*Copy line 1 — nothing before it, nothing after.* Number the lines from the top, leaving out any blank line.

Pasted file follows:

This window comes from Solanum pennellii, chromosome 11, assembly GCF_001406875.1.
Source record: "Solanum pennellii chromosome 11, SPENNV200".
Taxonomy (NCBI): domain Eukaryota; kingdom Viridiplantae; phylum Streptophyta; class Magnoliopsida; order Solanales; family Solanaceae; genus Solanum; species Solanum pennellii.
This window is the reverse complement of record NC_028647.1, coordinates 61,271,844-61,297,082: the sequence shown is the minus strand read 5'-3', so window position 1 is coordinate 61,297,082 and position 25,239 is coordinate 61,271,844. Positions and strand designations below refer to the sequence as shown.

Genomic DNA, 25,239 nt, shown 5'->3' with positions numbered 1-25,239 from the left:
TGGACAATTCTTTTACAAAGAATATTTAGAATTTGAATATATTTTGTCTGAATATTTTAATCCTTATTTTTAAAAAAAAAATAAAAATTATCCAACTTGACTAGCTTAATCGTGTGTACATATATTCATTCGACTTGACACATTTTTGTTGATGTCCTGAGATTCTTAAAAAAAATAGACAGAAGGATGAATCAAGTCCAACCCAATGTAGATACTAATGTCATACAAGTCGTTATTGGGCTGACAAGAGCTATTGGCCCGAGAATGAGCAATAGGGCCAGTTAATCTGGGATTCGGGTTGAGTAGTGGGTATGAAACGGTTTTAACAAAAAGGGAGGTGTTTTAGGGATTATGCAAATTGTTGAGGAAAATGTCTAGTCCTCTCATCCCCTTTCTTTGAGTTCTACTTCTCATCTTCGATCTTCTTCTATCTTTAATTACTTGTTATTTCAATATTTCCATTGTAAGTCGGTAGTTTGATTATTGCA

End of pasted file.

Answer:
This window comes from Solanum pennellii, chromosome 11, assembly GCF_001406875.1.